Prime destination for lovers and growers of cacti and other succulent plants

The Most Common Indoor Cacti and Succulents

0

They may not have lush tropical foliage or fast growth, but cacti and other succulents have other advantages as houseplants. Their water-storing capability allows you to miss watering them a day or two without having a dead plant. They thrive on the low humidity and warmer temperatures of most homes. Slower growth means they have a smaller footprint, and they don’t need constant maintenance. Many of the most common succulents also share an ability to grow well under the lower light conditions often found indoors. Succulents other than cacti do better than cacti in bright indirect light without much direct sun.

Jade Plant

This tough plant can exist for decades indoors and reach considerable size. Its bright glossy green leaves and sturdy succulent trunk and branches provide interest enough without flowers. Older Jade Plants (Crassula ovata) do flower, but conditions have to be just right. You can grow it in just bright indirect light, but its growth habit is more compact and leaves get reddish edges in winter if you grow it in an area where it gets morning sun. Jade Plants don’t need frequent repotting, growing best when they’re slightly potbound. They need well-draining potting mix, and it’s best to use a soilless mix meant for cacti and succulents. Water the plant when the top 2 inches (5 cm) of soil is dry. Jade Plants grow outdoors in U.S. Department of Agriculture plant hardiness zones 10 through 11.

Most Common Indoor Cacti and Succulents (Crassula ovata)

Photo via asianlifestyledesign.com

Snake Plant

The ideal plant to grow in low-light situations, Snake Plants (Sansevieria spp. and cultivars) have been houseplant favorites since Victorian times. A member of the Agave Family, Sansevierias have leathery mottled or striped sword-shaped leaves in shades of gray, green, yellow and white. Size ranges from dwarf varieties to plants that have long erect leaves. Bird’s Nest (Sansevieria trifasciata ‘Hahnii’) is 12 to 18 inches (30 to 45 cm) high and 6 to 12 inches (15 to 30 cm) tall. It has variegated leaves arranged in a cupped basal rosette that looks nest-like. Erect leaves of taller cultivars can reach 5 feet (1.5 m) tall in different color patterns. Striped Snake Plant (Sansevieria trifasciata ‘Laurentii’) is probably the most widely grown. In USDA zones 10 and 11, Sansevierias make outdoor shade garden plants.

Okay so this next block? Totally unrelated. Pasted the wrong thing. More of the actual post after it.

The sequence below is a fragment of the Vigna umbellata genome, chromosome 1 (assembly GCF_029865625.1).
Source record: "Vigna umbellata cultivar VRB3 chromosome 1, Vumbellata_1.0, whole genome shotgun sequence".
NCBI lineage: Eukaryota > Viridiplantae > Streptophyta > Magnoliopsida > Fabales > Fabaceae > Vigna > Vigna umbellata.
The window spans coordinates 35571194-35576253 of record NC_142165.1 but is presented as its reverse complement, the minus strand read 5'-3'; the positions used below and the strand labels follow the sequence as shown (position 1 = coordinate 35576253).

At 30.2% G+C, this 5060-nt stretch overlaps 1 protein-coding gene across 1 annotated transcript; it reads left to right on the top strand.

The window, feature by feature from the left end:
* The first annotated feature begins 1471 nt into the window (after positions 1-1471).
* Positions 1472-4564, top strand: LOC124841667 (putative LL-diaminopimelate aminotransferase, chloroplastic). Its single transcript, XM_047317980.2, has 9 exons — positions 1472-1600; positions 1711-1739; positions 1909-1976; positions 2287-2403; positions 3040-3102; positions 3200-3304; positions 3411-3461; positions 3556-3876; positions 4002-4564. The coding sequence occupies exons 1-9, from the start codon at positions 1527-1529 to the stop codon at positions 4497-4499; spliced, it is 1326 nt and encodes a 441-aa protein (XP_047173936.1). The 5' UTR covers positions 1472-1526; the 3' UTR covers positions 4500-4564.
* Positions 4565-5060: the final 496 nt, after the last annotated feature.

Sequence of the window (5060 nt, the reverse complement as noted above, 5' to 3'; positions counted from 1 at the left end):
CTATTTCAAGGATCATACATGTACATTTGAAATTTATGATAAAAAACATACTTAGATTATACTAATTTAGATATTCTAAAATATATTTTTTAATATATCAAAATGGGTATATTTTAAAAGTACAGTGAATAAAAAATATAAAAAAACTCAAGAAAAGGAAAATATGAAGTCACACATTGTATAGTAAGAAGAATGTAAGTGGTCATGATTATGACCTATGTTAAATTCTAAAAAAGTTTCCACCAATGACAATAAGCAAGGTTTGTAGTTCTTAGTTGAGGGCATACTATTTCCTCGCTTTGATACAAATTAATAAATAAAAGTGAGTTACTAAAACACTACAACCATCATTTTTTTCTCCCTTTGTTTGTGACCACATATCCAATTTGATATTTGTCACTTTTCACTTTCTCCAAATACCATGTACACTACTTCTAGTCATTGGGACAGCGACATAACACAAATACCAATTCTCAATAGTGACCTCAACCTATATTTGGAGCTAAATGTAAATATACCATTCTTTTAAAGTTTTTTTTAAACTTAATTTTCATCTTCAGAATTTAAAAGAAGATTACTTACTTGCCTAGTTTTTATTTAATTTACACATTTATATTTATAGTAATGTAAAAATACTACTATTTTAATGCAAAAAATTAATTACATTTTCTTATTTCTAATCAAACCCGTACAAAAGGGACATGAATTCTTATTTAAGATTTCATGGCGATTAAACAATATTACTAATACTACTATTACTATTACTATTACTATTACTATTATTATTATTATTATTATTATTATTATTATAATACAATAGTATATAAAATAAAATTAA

Most Common Indoor Cacti and Succulents (Sansevieria trifasciata)

Photo via plantingman.com

Flaming Katy

Valued for its abundant long-lasting bright flowers, Flaming Katy (Kalanchoe blossfeldiana) has large scalloped succulent green leaves with each stem topped with clusters of single or double flowers. Flower colors are red, pink, rose, orange, yellow and cream. Florists produce blooming plants year-round, but as a houseplant Flaming Katy normally blooms in winter. Native to Madagascar, Flaming Katy is hardy in USDA zones 10 through 12. Use it as a patio plant during warm seasons, but return it indoors if temperatures approach the 30s. Give Flaming Katy a sunny spot for best flower and leaf color, but it will also tolerate bright indirect light.

Golden Barrel

Although Golden Barrel (Echinocactus grusonii) eventually becomes large, it remains a commonly grown houseplant. Symmetrical clusters of golden spines and a compact spherical body give it ornamental value even if it doesn’t bloom for the first time until it’s about 15 years old. Native to central Mexico, Golden Barrel can grow outdoors in USDA zones 8 through 11. Plants need direct sunlight to keep the rounded growth habit and for brightly colored spines. Water your cactus whenever the top inch (2.5 cm) of potting soil is dry, which will be less frequently in winter, and use a well-draining cactus and succulent mix. Repot when the plant touches the pot rim, and then give it just the next biggest pot size. Mix controlled-release fertilizer into the soil when you repot or give the plant half-strength balanced fertilizer in spring and mid-summer.

Source: sfgate.com

Links

SUCCULENTOPEDIA: Browse succulents by GenusFamilyScientific NameCommon NameOrigin, or cacti by Genus


Subscribe to Receive News and Updates from World of Succulents: